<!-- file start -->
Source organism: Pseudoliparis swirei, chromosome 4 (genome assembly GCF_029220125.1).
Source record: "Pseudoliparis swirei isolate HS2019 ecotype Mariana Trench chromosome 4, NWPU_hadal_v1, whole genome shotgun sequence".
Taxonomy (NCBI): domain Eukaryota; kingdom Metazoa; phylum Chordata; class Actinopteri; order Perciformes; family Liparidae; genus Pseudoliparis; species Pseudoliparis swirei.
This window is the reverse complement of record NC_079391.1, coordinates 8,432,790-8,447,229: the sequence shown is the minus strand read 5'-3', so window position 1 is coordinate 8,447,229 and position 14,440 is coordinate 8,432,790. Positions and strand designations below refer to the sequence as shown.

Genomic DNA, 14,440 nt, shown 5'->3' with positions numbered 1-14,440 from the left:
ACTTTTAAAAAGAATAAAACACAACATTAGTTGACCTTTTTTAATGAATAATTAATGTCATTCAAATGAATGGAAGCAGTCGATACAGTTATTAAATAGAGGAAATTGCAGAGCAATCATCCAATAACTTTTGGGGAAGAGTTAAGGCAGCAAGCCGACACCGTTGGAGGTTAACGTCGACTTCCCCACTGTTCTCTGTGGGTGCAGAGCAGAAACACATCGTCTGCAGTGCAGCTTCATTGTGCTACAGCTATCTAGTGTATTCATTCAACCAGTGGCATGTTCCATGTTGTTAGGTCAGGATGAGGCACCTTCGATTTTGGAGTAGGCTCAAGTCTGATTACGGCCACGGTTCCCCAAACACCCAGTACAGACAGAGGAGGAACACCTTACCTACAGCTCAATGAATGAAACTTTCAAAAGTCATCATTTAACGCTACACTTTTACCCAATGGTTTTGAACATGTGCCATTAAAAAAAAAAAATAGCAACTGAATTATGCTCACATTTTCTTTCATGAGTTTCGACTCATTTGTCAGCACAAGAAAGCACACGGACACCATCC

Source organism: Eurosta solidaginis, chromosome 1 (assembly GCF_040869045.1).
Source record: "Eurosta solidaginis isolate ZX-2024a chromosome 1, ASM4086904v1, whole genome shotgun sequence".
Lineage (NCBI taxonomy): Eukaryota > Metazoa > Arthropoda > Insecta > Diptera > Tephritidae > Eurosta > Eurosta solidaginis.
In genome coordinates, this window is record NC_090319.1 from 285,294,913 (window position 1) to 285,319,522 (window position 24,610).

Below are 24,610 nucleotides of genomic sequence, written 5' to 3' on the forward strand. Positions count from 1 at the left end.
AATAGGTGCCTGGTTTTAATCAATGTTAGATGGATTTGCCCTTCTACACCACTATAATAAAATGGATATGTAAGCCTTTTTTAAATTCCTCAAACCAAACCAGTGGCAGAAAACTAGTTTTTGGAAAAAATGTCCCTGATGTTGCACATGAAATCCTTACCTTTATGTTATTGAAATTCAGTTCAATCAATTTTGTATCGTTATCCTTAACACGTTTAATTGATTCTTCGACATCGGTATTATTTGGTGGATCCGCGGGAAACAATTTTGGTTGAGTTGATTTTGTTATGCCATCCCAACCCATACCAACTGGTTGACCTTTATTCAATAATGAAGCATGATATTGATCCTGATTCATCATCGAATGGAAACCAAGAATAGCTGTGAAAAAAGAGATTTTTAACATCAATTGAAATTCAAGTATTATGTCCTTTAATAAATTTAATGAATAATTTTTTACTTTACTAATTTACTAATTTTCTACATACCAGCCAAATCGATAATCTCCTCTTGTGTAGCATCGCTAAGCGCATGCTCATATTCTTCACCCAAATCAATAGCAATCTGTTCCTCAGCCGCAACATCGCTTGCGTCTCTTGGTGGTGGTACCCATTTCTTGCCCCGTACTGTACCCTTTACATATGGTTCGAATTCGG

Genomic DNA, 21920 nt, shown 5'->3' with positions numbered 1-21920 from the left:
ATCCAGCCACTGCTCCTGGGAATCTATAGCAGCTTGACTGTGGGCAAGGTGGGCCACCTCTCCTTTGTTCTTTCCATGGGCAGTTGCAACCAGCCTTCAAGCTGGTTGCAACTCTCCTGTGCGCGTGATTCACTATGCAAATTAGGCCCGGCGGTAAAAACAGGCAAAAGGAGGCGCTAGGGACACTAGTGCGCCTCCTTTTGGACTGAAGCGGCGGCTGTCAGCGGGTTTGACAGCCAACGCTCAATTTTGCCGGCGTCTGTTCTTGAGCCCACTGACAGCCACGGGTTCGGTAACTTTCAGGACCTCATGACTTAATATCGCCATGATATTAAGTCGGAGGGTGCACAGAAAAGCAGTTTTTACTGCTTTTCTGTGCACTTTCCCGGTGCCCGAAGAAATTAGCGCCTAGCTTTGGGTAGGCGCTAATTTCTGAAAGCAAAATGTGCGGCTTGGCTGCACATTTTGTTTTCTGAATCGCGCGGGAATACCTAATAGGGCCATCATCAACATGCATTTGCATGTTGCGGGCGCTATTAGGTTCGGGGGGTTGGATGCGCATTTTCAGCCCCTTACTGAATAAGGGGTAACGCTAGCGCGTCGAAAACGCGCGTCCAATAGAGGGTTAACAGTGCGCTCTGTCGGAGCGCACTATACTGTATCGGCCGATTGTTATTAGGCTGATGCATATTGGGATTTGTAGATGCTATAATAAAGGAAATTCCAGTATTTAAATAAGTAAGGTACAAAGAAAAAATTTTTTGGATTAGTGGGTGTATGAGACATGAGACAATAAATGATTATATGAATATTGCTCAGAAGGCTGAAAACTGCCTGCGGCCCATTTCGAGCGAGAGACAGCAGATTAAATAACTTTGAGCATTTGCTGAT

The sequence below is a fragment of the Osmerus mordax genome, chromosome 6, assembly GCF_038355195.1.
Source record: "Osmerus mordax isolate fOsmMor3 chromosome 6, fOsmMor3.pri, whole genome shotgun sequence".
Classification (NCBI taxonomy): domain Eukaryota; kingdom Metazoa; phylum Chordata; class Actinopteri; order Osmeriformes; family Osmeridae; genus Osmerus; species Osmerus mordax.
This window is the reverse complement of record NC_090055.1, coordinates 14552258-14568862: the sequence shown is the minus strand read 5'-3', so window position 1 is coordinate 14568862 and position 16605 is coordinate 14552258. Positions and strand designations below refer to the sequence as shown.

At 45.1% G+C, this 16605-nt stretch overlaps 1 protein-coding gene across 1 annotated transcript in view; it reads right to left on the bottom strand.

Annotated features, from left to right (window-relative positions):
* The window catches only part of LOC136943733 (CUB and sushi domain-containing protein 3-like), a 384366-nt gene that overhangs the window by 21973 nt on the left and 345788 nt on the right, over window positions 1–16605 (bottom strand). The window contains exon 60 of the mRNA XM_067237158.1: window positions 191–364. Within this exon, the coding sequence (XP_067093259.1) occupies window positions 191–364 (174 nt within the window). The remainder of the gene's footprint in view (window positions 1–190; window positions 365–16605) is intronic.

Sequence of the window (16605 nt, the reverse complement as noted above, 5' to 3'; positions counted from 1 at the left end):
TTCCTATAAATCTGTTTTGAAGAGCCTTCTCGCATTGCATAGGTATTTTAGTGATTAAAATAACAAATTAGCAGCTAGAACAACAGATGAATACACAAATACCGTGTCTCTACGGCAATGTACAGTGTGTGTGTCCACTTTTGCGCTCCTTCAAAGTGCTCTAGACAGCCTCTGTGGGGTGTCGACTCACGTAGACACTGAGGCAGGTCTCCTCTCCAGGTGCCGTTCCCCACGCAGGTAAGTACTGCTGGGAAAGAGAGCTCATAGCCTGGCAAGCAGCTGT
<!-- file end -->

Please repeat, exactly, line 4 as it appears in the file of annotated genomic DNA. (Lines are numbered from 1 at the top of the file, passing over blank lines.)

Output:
This window is the reverse complement of record NC_079391.1, coordinates 8,432,790-8,447,229: the sequence shown is the minus strand read 5'-3', so window position 1 is coordinate 8,447,229 and position 14,440 is coordinate 8,432,790. Positions and strand designations below refer to the sequence as shown.